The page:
Amazing Dogs with Special Jobs

Amazing Dogs with Special Jobs
Amazing Dogs with Special Jobs


dog ready to go to work


Dogs are extremely clever animals and often, their unique traits and skills make them ideal for performing certain tasks. For example, a dog’s sense of smell is up to 40x greater than our own. This is because our furry pals have up to 300 million smell receptors in their nose, compared to around just 6 million in our own!


Sometimes these special aptitudes make our doggo’s particularly good at certain jobs – often much better than us humans could be.


Here are some amazing dogs with special jobs to show you just how talented man’s best friend really is!


guide dog


Service dogs

Most people are familiar with service dogs. These special doggos have been specially trained to assist people with certain disabilities. Since their owners are so reliant on them for their day-to-day activities, helping them to do basic things like navigate a shopping centre, cross a road or even alert other people to the fact that they are having a medical emergency, their training is crucial. Service dogs show exemplary behaviour at all times. Some examples of service dogs include:


  • Guide dogs for people who are visually impaired
  • Mobility-assistance dogs
  • Seizure and other medical assistance dogs
  • Hearing dogs for people are hearing impaired


Breeds who respond extremely well to training are the most popular choice for service dogs, with Golden Retrievers, Labrador Retrievers, Poodles and German Shepherds being particularly commonly used.


rescue dog


Search and rescue dogs

You’ve probably also heard of search and rescue dogs. These furry champions have outstanding smell and hearing, as well as being very strong and agile. These talents make them perfect creatures for tracking down people, and even other animals, who are lost and/or injured. They usually work closely with human search at rescue teams, stationed in national parks, mountain ranges and other areas with challenging terrain that is some distance from towns and villages. Some common breeds trained as search and rescue dogs include German Shepherds, Labrador and Golden Retrievers and Border Collies.


water rescue dog


Water rescue dogs

Some breeds of dog are particularly good at swimming. For many years, the Italian School for Rescue Dogs has been training dogs to rescue distressed swimmers and bring them safely to shore. Some of these life-saving canines work with the coast guard, while others patrol beaches along with human lifeguards. Many different breeds can learn to do this, but Newfoundlands are particularly popular since they are very strong and have a water-resistant outer coat of fur.


therapy dog


Therapy dogs

Therapy dogs have become more common in recent years. The empathetic and patient dogs are trained and certified to offer therapeutic, emotional support to people with certain disabilities, such as autism or Down Syndrome. Therapy dogs also often visit hospitals, nursing homes and hospices to provide companionship and emotional benefits to patients and their families. Studies have shown that spending time stroking a dog can lower stress levels and blood pressure and boost natural feel-good chemicals within the body. Therapy dogs can be any breed or size, but must be very friendly, sociable and east to train.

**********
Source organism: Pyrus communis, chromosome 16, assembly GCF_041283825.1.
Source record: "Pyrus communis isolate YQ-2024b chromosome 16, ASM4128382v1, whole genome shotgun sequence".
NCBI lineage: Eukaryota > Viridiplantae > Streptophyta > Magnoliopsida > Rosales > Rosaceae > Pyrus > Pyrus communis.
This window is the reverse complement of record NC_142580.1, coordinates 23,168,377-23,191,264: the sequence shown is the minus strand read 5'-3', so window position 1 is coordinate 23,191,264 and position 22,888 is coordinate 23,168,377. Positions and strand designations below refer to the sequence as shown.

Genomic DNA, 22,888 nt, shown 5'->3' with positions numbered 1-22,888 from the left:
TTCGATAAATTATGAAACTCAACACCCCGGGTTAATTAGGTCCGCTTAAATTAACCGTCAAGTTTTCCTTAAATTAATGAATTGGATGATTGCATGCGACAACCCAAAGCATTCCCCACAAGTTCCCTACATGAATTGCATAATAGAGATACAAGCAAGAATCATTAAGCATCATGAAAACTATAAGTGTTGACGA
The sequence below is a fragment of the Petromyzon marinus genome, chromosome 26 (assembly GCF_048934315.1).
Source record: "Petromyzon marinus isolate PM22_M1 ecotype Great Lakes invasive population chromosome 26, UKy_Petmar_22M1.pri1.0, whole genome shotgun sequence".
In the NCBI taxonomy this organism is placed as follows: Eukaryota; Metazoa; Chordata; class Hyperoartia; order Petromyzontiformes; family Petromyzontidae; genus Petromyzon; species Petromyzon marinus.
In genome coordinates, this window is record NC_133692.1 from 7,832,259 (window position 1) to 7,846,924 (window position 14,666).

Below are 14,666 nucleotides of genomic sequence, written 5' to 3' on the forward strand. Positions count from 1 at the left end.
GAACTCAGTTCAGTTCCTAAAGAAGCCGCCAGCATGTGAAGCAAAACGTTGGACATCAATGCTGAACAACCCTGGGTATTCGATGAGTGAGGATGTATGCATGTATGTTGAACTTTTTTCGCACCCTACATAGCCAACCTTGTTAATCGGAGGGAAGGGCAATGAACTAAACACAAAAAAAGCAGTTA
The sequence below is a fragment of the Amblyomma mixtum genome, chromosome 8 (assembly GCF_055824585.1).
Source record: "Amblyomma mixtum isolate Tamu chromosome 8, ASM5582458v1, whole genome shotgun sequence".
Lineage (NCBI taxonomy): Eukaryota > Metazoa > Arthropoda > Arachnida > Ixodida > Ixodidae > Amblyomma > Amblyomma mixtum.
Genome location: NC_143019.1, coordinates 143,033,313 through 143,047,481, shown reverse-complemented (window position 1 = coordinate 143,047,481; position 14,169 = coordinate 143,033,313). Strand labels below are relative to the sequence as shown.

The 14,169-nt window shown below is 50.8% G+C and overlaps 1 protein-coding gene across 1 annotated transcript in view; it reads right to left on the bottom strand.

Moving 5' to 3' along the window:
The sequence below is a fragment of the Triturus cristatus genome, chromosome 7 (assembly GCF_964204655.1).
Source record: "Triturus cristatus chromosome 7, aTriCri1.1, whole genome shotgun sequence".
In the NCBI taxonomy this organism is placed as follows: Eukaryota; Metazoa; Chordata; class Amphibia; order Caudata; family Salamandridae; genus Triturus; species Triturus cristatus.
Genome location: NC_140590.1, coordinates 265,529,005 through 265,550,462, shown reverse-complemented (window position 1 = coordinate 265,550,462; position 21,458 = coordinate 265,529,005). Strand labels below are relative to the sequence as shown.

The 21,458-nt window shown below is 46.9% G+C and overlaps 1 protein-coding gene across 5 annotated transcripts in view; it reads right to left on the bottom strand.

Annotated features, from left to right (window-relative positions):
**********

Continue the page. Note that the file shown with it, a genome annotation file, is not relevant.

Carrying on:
police dog


Police dogs

Law enforcement isn’t only for humans. Most forces also have a canine division – often referred to as K9 – where handlers and dogs are deployed to do one of several things. This could be to chase down and detain a criminal who has tried to run, or to sniff out a substance such as illegal drugs contained within a vehicle that’s been stopped. Police dogs also protect their handlers, who they have an extremely close relationship with. Generally, police dogs are larger breeds, with German Shepherds and Belgian Malinois being the most popular choices.


sniffer dog


Detection dogs

If you’ve ever passed through a busy public area like an airport, train station or concert venue, you may have seen detection dogs walking among the crowds. As their name suggests, these curious canines are specially trained to sniff out trouble – usually in the form of a particular group of substances. This could be anything from illegal drugs and those used to make explosives to blood and even human remains. More recently, detection dogs have also been trained to detect certain health issues in humans, since studies have shown that they can accurately tell when someone has a low blood sugar level or even some types of cancer. There are a few breeds that do particularly well as detection dogs, including Labrador Retrievers, Golden Retrievers, Beagles and some types of Spaniel.


All of these dogs perform crucial jobs but of course that doesn't mean your own pet isn't just as amazing! To show them how amazing you are we have number of lovely scented colognes and shampoos to make your pooch feel it.

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